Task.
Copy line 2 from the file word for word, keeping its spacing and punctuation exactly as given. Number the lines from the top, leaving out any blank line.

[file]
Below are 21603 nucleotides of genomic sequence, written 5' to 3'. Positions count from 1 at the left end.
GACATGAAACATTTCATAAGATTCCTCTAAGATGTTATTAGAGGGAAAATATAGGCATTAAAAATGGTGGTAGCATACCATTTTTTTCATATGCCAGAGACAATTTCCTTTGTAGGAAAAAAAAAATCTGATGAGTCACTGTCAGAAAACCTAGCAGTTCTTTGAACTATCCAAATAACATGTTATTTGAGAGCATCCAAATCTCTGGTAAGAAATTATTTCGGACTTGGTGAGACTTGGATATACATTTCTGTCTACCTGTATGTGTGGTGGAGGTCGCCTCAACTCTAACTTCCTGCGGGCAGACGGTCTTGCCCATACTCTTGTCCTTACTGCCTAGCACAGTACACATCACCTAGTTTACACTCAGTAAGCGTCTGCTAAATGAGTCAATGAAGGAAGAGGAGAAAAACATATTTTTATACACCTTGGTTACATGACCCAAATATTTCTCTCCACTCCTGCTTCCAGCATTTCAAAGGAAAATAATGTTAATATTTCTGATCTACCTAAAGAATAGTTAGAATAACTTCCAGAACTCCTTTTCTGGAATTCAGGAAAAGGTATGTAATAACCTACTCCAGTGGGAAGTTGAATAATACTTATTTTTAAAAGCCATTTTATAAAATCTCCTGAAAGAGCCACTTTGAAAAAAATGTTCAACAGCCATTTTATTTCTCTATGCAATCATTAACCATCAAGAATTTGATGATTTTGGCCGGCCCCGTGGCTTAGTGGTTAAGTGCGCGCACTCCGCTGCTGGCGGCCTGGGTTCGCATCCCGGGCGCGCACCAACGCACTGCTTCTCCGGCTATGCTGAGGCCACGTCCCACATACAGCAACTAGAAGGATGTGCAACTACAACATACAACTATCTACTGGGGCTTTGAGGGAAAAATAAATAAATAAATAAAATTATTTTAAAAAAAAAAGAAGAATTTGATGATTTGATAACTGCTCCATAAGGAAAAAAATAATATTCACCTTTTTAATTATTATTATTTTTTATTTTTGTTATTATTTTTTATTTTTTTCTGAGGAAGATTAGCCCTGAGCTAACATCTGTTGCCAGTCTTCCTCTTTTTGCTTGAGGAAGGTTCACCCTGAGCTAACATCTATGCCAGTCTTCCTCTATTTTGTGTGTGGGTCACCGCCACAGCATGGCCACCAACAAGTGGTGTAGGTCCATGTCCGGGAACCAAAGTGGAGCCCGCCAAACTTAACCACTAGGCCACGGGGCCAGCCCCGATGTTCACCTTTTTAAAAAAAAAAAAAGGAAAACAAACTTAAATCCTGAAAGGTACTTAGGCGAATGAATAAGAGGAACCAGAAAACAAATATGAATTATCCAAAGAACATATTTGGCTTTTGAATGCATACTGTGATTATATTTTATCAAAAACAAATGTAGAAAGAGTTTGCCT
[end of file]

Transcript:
GACATGAAACATTTCATAAGATTCCTCTAAGATGTTATTAGAGGGAAAATATAGGCATTAAAAATGGTGGTAGCATACCATTTTTTTCATATGCCAGAGACAATTTCCTTTGTAGGAAAAAAAAAATCTGATGAGTCACTGTCAGAAAACCTAGCAGTTCTTTGAACTATCCAAATAACATGTTATTTGAGAGCATCCAAATCTCTGGTAAGAAATTATTTCGGACTTGGTGAGACTTGGATATACATTTCTGTCTACCTGTATGTGTGGTGGAGGTCGCCTCAACTCTAACTTCCTGCGGGCAGACGGTCTTGCCCATACTCTTGTCCTTACTGCCTAGCACAGTACACATCACCTAGTTTACACTCAGTAAGCGTCTGCTAAATGAGTCAATGAAGGAAGAGGAGAAAAACATATTTTTATACACCTTGGTTACATGACCCAAATATTTCTCTCCACTCCTGCTTCCAGCATTTCAAAGGAAAATAATGTTAATATTTCTGATCTACCTAAAGAATAGTTAGAATAACTTCCAGAACTCCTTTTCTGGAATTCAGGAAAAGGTATGTAATAACCTACTCCAGTGGGAAGTTGAATAATACTTATTTTTAAAAGCCATTTTATAAAATCTCCTGAAAGAGCCACTTTGAAAAAAATGTTCAACAGCCATTTTATTTCTCTATGCAATCATTAACCATCAAGAATTTGATGATTTTGGCCGGCCCCGTGGCTTAGTGGTTAAGTGCGCGCACTCCGCTGCTGGCGGCCTGGGTTCGCATCCCGGGCGCGCACCAACGCACTGCTTCTCCGGCTATGCTGAGGCCACGTCCCACATACAGCAACTAGAAGGATGTGCAACTACAACATACAACTATCTACTGGGGCTTTGAGGGAAAAATAAATAAATAAATAAAATTATTTTAAAAAAAAAAGAAGAATTTGATGATTTGATAACTGCTCCATAAGGAAAAAAATAATATTCACCTTTTTAATTATTATTATTTTTTATTTTTGTTATTATTTTTTATTTTTTTCTGAGGAAGATTAGCCCTGAGCTAACATCTGTTGCCAGTCTTCCTCTTTTTGCTTGAGGAAGGTTCACCCTGAGCTAACATCTATGCCAGTCTTCCTCTATTTTGTGTGTGGGTCACCGCCACAGCATGGCCACCAACAAGTGGTGTAGGTCCATGTCCGGGAACCAAAGTGGAGCCCGCCAAACTTAACCACTAGGCCACGGGGCCAGCCCCGATGTTCACCTTTTTAAAAAAAAAAAAAGGAAAACAAACTTAAATCCTGAAAGGTACTTAGGCGAATGAATAAGAGGAACCAGAAAACAAATATGAATTATCCAAAGAACATATTTGGCTTTTGAATGCATACTGTGATTATATTTTATCAAAAACAAATGTAGAAAGAGTTTGCCT